Lurking deep beneath London is a labyrinth of tunnels incorporating underground railways, secret passages, drainage systems and subterranean chambers. The “Tube” is famous as the oldest and most extensive underground railway network in the world, but what about less well known forms of subterranean transport? The long-abandoned Kingsway Tram Subway is an elusive place that offers a unique glimpse into the past…
The Kingsway Tramway Subway, as it is officially known, opened on February 24, 1906 in the Holborn district of London. The only one of its kind in Britain, it was constructed to connect existing tramways on the north and south sides of the River Thames. Inspiration came from the other side of the Atlantic, where tunnels had already been adopted in Boston and New York. In the latter, the Murray Hill Tunnel passes under Park Avenue heading for Grand Central Station. Now used by cars, it once carried the New York and Harlem Railroad and later the company’s streetcar line.
Trams began to be phased out in London as early as 1935 – long before other British cities – to be replaced by trolleybuses. The last tram was decommissioned on July 5, 1952, at which point the street-level tracks were lifted and the Kingsway Tram Subway gates were firmly bolted shut.
Today the murky subway is a treasure trove of local history for anyone fortunate enough to gain access. More than half a century on, the tram lines can still be seen, while a Victorian era tube map (above) clings to the old brick wall. In addition, the crumbling remains of Holborn and Aldwych tram stations can still be found deep within the stygian gloom dank tunnel.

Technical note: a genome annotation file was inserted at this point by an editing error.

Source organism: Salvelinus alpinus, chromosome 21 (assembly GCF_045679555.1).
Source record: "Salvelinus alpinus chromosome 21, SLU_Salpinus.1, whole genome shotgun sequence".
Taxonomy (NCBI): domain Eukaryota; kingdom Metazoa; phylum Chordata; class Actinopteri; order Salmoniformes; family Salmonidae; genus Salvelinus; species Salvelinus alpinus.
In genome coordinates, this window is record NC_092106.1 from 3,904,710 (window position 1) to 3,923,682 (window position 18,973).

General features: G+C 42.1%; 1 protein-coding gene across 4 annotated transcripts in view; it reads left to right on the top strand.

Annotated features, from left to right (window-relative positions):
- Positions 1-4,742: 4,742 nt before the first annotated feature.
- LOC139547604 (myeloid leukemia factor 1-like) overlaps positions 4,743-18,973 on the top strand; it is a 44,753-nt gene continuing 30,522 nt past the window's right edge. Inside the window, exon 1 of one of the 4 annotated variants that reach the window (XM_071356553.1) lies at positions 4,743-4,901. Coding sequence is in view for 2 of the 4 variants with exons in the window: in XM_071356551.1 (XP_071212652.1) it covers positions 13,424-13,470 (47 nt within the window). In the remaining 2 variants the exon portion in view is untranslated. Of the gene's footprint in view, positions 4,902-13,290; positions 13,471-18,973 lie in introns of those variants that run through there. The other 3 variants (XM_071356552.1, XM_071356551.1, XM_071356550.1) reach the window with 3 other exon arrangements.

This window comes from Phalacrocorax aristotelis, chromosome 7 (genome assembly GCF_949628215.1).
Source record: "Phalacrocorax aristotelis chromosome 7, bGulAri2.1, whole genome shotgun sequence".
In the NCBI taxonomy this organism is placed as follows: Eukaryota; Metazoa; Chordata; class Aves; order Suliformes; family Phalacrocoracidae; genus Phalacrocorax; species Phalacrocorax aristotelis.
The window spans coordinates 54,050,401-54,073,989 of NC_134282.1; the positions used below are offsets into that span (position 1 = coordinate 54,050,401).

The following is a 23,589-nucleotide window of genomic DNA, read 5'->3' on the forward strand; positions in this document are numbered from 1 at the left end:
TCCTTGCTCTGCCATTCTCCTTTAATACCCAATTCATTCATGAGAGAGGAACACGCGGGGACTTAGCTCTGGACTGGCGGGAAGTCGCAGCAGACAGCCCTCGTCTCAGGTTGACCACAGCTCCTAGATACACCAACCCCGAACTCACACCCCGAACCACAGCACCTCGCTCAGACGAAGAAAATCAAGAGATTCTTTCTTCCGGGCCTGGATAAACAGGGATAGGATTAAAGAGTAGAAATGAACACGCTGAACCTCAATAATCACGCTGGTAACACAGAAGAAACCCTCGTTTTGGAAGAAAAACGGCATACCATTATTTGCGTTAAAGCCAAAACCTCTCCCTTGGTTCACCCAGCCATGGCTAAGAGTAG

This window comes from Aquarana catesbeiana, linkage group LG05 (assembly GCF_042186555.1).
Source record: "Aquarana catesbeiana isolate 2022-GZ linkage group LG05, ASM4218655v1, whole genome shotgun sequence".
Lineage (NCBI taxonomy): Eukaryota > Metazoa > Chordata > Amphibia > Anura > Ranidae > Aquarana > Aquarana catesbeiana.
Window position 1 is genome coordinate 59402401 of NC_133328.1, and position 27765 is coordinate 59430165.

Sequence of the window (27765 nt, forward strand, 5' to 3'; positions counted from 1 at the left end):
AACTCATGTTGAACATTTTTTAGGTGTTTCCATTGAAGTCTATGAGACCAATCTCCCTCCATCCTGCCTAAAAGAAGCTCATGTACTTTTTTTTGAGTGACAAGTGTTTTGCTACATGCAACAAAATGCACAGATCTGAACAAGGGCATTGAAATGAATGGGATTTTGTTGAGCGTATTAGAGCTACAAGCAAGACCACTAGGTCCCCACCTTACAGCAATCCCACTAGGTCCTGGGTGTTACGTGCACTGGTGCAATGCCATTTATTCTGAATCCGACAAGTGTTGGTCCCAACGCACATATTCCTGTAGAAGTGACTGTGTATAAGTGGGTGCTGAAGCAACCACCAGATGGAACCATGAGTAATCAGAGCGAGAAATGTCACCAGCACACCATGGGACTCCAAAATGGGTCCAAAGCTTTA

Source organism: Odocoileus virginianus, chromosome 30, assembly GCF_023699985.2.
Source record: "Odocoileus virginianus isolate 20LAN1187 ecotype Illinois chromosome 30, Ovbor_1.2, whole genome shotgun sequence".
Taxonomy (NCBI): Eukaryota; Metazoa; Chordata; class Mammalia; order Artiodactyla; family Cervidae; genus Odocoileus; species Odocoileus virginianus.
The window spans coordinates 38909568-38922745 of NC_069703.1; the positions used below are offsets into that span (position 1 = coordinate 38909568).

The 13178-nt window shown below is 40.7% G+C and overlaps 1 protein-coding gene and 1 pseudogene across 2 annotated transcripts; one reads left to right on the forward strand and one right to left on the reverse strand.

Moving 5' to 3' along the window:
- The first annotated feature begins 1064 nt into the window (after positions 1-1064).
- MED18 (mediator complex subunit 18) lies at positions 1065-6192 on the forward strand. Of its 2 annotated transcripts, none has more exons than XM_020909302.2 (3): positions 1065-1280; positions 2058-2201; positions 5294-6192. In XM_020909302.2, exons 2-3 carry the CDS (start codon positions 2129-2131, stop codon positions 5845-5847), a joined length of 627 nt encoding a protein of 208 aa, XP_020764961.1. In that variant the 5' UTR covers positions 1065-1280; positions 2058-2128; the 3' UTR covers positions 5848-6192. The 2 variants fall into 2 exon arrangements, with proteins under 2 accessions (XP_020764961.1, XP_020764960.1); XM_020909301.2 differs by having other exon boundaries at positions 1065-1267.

The Kingsway Tram Subway was used in 1953 to store 120 surplus buses and coaches as backup vehicles for the coronation of Queen Elizabeth II. Today, the tunnel’s southern end is used as a road carrying traffic under The Strand, while the portal beneath Waterloo Bridge has been reincarnated as a branch of the Buddha Bar chain of bar/restaurants.
But the northern portal remains as it was in 1952, hiding an older world from the clamour of modern London on the other side of the iron gates. Kingsway Tramway Subway has been featured in several films, including The Escapist and The Avengers, where it served as the entrance to a secret underground base. The peeling sign (above, left) is a prop from The Escapist, depicting the fictitious Union Street Tube station.
In late 2009, the Kingsway Tram Subway hosted a site-specific art installation called Chord, by artist Conrad Shawcross (examples of what to expect can be seen above). While many undoubtedly went to enjoy the avante garde offerings, others will have taken the rare opportunity to gain easy access to this living chapter of local history.
In addition to the abandoned tram stations inside the tunnel, the nearby Aldwych tube station also lies disused today. For those who do manage to gain entry to the Kingsway tunnel, keep your eyes peeled for an old tiled corridor that connects the tram subway to the derelict tube station (above). To read about one person’s experience exploring the tunnel and see some great photos, check out Underground History.
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